How did you become interested in the field?
I was working in 1981 as an organic chemist at NIH in the former FDA Bureau of Biologics (now Center for Drug Evaluation & Research), and was asked to help clone the gene for human C-reactive protein by making the required hybridization probe—a mixed-sequence 11-mer oligodeoxynucleotide, about which I knew absolutely nothing! After reading Khorana’s publications, I carried out solid-phase phosphotriester chemistry on a borrowed peptide synthesizer, with lots of complaints about “smelly chemicals” from my biology collaborators. However, they didn’t complain about the results, which were published in J. Biol. Chem.
Who were your early mentors?
As a first year undergraduate engineering major at Canisius College in Buffalo, NY, I struggled mightily with math, and was politely encouraged by my advisor, Prof. Raymond Annino, to consider “something different.” He offered me a summer research position with him by helping with organic synthesis. I greatly enjoyed this, switched my major to chemistry, and the work was published in J. Am. Chem. Soc. That helped me to get into the PhD organic chemistry program at Princeton University where I worked under Prof. Kurt Mislow on organophosphorus stereochemistry. Kurt taught me the importance of critically reading the literature, and pursuing novel experimental directions.
How did you become involved in OTS?
At Applied Biosystems, Inc. (ABI) I led commercialization of the first automated methods for synthesis of oligonucleotide analogues for the then emerging area of “antisense” applications. I was approached by Dr. Alan Gewirtz to collaborate, and I provide him with antisense phosphorothioates as potential anticancer agents, which eventually led to my co-founding Lynx Therapeutics, based largely on Alan’s promising results in mouse models. We worked closely for many years, and Lynx provided the GMP phosphorothioate for Alan’s pioneering bone marrow purging clinical trial. I was delighted when Alan and others founded OTS.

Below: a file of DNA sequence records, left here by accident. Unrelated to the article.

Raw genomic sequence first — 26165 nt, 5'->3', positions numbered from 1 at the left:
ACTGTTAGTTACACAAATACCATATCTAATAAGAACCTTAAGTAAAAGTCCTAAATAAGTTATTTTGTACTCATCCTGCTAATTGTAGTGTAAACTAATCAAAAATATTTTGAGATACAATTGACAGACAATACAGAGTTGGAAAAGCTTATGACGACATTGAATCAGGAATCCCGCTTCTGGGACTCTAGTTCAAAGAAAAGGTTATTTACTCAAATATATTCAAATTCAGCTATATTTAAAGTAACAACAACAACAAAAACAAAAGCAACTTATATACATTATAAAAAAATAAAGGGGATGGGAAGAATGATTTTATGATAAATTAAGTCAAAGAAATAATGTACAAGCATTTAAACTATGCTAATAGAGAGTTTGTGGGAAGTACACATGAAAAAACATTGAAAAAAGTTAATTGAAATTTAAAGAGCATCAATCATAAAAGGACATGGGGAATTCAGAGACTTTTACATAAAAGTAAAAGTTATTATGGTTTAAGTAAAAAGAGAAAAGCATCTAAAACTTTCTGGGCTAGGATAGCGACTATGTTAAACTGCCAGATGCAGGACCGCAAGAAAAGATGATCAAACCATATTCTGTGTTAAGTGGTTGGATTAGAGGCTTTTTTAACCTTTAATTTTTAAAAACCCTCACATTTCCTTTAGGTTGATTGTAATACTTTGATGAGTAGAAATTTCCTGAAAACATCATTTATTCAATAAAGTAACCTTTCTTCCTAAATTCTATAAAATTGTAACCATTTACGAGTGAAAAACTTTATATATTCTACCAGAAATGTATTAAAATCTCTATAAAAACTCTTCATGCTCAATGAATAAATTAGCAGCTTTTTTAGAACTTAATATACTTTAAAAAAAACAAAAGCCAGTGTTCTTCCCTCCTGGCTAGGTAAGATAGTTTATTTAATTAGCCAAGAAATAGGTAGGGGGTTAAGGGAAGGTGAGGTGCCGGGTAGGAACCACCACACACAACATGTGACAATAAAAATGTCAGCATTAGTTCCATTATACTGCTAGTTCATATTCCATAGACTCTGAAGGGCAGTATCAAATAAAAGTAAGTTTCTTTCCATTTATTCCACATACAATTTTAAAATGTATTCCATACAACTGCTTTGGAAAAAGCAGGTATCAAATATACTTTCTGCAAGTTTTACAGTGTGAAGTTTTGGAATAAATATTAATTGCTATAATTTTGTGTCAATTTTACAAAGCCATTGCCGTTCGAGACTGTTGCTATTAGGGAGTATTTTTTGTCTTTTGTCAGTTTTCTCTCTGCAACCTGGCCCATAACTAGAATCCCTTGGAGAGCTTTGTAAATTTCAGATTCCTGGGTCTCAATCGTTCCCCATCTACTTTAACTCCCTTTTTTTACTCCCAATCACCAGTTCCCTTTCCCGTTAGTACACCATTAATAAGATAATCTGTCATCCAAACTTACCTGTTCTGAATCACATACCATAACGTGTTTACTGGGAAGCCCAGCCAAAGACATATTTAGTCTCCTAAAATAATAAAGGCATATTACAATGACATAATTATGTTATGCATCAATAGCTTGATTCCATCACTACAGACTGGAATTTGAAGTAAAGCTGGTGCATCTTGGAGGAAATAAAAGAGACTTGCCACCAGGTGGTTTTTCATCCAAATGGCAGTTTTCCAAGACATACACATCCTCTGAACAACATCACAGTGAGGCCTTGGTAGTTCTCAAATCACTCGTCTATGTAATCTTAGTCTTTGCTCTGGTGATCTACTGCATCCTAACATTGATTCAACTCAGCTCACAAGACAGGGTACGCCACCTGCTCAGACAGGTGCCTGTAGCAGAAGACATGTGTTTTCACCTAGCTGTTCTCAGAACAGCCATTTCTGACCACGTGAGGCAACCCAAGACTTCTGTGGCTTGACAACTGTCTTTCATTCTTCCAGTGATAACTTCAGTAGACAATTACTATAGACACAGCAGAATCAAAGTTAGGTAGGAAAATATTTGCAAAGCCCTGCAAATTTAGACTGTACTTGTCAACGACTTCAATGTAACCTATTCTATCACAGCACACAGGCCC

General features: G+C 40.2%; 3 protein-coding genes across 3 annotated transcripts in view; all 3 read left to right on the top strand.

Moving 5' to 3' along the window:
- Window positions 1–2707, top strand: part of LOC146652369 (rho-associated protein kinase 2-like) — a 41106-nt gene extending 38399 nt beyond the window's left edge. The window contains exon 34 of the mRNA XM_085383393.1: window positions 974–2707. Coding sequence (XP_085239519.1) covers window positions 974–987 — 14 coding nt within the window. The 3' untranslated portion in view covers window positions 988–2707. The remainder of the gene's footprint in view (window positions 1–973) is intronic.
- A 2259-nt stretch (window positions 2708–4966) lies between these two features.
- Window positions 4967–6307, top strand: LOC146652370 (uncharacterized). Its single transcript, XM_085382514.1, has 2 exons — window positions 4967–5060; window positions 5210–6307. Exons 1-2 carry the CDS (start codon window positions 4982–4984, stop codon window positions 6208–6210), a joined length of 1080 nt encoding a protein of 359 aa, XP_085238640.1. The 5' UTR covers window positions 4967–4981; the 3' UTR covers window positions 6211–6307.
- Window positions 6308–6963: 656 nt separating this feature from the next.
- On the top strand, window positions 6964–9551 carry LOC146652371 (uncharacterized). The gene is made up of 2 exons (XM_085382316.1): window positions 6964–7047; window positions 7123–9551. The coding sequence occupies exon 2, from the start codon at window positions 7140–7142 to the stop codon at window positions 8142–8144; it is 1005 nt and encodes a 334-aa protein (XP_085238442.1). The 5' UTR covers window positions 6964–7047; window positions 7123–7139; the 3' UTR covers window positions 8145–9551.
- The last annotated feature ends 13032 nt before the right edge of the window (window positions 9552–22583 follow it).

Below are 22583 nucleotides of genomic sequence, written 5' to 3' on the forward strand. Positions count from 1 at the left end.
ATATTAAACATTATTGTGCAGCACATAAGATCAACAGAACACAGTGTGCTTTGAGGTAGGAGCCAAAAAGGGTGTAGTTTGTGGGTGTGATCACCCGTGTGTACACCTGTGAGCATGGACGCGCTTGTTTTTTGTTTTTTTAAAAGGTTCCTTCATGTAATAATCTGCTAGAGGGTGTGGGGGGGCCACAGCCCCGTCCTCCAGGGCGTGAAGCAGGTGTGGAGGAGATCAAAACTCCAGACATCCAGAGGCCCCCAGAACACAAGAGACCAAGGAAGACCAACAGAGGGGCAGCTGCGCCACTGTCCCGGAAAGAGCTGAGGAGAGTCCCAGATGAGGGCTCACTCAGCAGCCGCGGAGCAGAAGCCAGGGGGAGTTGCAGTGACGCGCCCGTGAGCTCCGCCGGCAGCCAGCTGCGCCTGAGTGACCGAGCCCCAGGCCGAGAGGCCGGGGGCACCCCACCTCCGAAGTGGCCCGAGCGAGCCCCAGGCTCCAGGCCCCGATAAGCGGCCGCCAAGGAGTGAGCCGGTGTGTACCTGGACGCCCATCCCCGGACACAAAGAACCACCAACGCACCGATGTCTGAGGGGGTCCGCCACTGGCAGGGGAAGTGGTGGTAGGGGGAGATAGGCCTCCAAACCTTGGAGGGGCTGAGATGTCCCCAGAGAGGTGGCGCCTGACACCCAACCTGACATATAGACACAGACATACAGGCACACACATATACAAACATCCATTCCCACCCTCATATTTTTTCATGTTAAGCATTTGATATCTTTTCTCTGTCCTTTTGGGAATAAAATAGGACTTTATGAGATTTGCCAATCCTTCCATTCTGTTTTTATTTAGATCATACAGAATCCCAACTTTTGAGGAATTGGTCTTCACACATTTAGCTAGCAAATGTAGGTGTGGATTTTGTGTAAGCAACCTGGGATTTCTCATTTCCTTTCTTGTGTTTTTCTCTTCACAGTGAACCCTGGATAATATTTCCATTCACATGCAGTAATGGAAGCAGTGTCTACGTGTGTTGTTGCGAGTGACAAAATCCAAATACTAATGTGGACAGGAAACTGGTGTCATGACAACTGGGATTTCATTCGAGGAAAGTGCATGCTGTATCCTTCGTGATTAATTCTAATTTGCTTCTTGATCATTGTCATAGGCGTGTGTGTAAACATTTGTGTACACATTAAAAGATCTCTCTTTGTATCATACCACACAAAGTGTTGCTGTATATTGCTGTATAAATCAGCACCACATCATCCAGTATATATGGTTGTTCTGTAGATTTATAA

Why do you continue to support the society?
Oligonucleotide therapeutics is an interdisciplinary field, and OTS provides a unique and valuable forum for basic researchers, development, and clinical investigators to meet, interact, and share results, especially at the annual meeting. I was pleased to see and meet many young, “next generation” investigators at the last meeting in San Diego. Because of this, and my past relationship with Alan, I gladly contribute to The Dr. Alan M. Gewirtz Memorial Scholarship.
What is special about the type of research/work you’ve done?
In retrospect, the current widespread utility of phosphorothioate-modifed oligonucleotides, which I championed in various ways over the years, has vastly exceeded my initial hope when they were automatically synthesized for the first time in my lab at NIH/FDA for testing as antisense agents. Back then there were many skeptics, so it’s very gratifying to see how this simple chemical modification has been used by others to advance oligonucleotide therapeutics.
What do you like to do in your free time?
Disconnect from science by working out at the gym, swimming, hiking, and reading—usually fictional adventure; however, recent reads include One Nation by Ben Carson, Life at the Speed of Light by Craig Venter, and The God Gene: How Faith Is Hardwired Into Our Genes by Dean Hamer at NIH.